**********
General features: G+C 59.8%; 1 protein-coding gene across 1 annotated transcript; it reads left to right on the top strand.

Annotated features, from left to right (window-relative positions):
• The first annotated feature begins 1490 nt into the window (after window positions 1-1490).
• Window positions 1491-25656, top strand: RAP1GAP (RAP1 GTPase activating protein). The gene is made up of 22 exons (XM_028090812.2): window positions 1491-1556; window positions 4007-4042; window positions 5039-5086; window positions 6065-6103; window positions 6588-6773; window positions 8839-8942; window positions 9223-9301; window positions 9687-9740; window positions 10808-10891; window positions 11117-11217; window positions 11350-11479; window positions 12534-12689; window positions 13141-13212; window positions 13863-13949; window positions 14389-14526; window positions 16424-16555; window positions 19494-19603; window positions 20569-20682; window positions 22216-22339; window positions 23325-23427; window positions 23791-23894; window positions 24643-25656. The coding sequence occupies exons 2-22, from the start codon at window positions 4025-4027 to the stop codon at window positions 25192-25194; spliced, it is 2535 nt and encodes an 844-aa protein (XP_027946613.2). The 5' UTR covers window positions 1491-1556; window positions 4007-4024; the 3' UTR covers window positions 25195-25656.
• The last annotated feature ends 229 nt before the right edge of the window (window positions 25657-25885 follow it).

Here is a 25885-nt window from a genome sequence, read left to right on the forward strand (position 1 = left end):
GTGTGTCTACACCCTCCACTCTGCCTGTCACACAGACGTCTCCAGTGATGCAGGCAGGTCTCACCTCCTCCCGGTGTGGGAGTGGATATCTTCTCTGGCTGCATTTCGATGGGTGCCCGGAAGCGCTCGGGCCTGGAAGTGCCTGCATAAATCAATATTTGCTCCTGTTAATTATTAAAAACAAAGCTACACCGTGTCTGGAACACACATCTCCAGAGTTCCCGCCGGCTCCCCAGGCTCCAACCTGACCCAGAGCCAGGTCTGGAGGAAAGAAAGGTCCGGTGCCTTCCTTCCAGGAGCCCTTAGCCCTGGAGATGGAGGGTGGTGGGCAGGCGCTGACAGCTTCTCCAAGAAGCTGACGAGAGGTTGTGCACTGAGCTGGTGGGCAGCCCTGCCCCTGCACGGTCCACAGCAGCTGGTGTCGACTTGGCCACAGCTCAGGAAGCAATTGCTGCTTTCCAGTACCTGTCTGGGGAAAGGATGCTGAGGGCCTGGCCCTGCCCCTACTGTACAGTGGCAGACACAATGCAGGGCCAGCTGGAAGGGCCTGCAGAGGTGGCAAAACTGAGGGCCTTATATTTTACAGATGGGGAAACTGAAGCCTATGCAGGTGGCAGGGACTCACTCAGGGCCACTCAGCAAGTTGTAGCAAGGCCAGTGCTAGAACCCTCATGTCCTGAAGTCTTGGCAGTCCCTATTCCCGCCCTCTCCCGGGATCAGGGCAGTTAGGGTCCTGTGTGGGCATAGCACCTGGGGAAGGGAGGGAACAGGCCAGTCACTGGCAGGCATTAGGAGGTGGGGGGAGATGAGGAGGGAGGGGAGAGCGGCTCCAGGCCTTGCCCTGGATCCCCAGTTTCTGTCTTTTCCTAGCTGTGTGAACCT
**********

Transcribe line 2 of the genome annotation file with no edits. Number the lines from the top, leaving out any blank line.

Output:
Annotated features, from left to right (window-relative positions):